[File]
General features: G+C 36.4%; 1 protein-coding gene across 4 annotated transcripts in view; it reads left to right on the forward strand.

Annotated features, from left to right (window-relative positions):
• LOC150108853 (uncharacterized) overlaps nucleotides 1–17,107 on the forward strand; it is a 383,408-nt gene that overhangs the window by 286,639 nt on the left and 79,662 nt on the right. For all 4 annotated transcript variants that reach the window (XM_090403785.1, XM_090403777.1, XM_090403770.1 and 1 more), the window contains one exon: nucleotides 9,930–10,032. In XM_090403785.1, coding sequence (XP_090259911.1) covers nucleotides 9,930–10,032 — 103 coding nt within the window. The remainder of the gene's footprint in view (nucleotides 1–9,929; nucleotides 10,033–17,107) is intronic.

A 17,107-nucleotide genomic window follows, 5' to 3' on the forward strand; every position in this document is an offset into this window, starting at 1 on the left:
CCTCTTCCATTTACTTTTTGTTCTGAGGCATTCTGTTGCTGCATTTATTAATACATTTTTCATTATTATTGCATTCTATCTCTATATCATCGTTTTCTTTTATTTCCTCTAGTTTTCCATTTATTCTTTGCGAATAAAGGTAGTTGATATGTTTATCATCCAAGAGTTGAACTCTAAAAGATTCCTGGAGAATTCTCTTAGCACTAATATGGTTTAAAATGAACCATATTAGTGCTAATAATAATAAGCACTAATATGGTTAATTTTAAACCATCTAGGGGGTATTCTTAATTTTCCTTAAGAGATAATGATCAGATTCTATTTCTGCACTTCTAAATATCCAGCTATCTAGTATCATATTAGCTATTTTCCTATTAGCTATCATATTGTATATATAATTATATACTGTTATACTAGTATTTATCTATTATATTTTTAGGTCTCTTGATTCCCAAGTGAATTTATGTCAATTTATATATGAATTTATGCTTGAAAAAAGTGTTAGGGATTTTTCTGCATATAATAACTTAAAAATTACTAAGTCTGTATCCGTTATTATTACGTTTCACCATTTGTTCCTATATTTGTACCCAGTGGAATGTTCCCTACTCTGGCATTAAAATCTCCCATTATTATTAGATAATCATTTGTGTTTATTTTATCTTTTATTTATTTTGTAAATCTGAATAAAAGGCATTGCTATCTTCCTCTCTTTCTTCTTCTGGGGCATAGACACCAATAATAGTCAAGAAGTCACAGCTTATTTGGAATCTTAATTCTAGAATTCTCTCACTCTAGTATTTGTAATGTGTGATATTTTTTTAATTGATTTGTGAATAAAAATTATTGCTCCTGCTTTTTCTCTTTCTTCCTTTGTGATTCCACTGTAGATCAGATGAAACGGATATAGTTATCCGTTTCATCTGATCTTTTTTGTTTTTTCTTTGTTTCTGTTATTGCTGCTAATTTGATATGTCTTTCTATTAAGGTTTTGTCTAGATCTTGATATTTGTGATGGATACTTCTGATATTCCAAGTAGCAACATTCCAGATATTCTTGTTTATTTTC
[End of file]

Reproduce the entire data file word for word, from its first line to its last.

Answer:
General features: G+C 36.4%; 1 protein-coding gene across 4 annotated transcripts in view; it reads left to right on the forward strand.

Annotated features, from left to right (window-relative positions):
• LOC150108853 (uncharacterized) overlaps nucleotides 1–17,107 on the forward strand; it is a 383,408-nt gene that overhangs the window by 286,639 nt on the left and 79,662 nt on the right. For all 4 annotated transcript variants that reach the window (XM_090403785.1, XM_090403777.1, XM_090403770.1 and 1 more), the window contains one exon: nucleotides 9,930–10,032. In XM_090403785.1, coding sequence (XP_090259911.1) covers nucleotides 9,930–10,032 — 103 coding nt within the window. The remainder of the gene's footprint in view (nucleotides 1–9,929; nucleotides 10,033–17,107) is intronic.

A 17,107-nucleotide genomic window follows, 5' to 3' on the forward strand; every position in this document is an offset into this window, starting at 1 on the left:
CCTCTTCCATTTACTTTTTGTTCTGAGGCATTCTGTTGCTGCATTTATTAATACATTTTTCATTATTATTGCATTCTATCTCTATATCATCGTTTTCTTTTATTTCCTCTAGTTTTCCATTTATTCTTTGCGAATAAAGGTAGTTGATATGTTTATCATCCAAGAGTTGAACTCTAAAAGATTCCTGGAGAATTCTCTTAGCACTAATATGGTTTAAAATGAACCATATTAGTGCTAATAATAATAAGCACTAATATGGTTAATTTTAAACCATCTAGGGGGTATTCTTAATTTTCCTTAAGAGATAATGATCAGATTCTATTTCTGCACTTCTAAATATCCAGCTATCTAGTATCATATTAGCTATTTTCCTATTAGCTATCATATTGTATATATAATTATATACTGTTATACTAGTATTTATCTATTATATTTTTAGGTCTCTTGATTCCCAAGTGAATTTATGTCAATTTATATATGAATTTATGCTTGAAAAAAGTGTTAGGGATTTTTCTGCATATAATAACTTAAAAATTACTAAGTCTGTATCCGTTATTATTACGTTTCACCATTTGTTCCTATATTTGTACCCAGTGGAATGTTCCCTACTCTGGCATTAAAATCTCCCATTATTATTAGATAATCATTTGTGTTTATTTTATCTTTTATTTATTTTGTAAATCTGAATAAAAGGCATTGCTATCTTCCTCTCTTTCTTCTTCTGGGGCATAGACACCAATAATAGTCAAGAAGTCACAGCTTATTTGGAATCTTAATTCTAGAATTCTCTCACTCTAGTATTTGTAATGTGTGATATTTTTTTAATTGATTTGTGAATAAAAATTATTGCTCCTGCTTTTTCTCTTTCTTCCTTTGTGATTCCACTGTAGATCAGATGAAACGGATATAGTTATCCGTTTCATCTGATCTTTTTTGTTTTTTCTTTGTTTCTGTTATTGCTGCTAATTTGATATGTCTTTCTATTAAGGTTTTGTCTAGATCTTGATATTTGTGATGGATACTTCTGATATTCCAAGTAGCAACATTCCAGATATTCTTGTTTATTTTC